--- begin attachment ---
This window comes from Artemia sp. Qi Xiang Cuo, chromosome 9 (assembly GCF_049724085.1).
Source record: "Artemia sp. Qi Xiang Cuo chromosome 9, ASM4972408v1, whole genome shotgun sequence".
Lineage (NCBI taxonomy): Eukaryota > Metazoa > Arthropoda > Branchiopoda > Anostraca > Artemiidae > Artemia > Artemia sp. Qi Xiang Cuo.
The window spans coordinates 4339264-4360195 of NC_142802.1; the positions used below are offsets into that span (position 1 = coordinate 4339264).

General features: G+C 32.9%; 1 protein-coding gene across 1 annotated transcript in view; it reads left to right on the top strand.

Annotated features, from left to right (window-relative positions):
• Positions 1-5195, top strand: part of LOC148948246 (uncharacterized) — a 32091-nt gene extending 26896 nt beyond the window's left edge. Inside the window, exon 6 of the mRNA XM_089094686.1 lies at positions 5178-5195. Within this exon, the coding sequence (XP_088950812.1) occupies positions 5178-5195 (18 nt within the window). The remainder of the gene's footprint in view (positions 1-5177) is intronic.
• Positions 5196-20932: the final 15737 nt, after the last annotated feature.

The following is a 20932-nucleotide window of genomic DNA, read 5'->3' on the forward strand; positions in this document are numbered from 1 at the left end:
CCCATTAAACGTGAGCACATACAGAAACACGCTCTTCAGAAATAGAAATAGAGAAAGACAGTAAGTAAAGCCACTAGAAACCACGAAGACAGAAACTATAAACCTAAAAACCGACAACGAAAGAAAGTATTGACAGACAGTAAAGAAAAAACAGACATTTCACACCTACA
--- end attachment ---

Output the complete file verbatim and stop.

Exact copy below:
This window comes from Artemia sp. Qi Xiang Cuo, chromosome 9 (assembly GCF_049724085.1).
Source record: "Artemia sp. Qi Xiang Cuo chromosome 9, ASM4972408v1, whole genome shotgun sequence".
Lineage (NCBI taxonomy): Eukaryota > Metazoa > Arthropoda > Branchiopoda > Anostraca > Artemiidae > Artemia > Artemia sp. Qi Xiang Cuo.
The window spans coordinates 4339264-4360195 of NC_142802.1; the positions used below are offsets into that span (position 1 = coordinate 4339264).

General features: G+C 32.9%; 1 protein-coding gene across 1 annotated transcript in view; it reads left to right on the top strand.

Annotated features, from left to right (window-relative positions):
• Positions 1-5195, top strand: part of LOC148948246 (uncharacterized) — a 32091-nt gene extending 26896 nt beyond the window's left edge. Inside the window, exon 6 of the mRNA XM_089094686.1 lies at positions 5178-5195. Within this exon, the coding sequence (XP_088950812.1) occupies positions 5178-5195 (18 nt within the window). The remainder of the gene's footprint in view (positions 1-5177) is intronic.
• Positions 5196-20932: the final 15737 nt, after the last annotated feature.

The following is a 20932-nucleotide window of genomic DNA, read 5'->3' on the forward strand; positions in this document are numbered from 1 at the left end:
CCCATTAAACGTGAGCACATACAGAAACACGCTCTTCAGAAATAGAAATAGAGAAAGACAGTAAGTAAAGCCACTAGAAACCACGAAGACAGAAACTATAAACCTAAAAACCGACAACGAAAGAAAGTATTGACAGACAGTAAAGAAAAAACAGACATTTCACACCTACA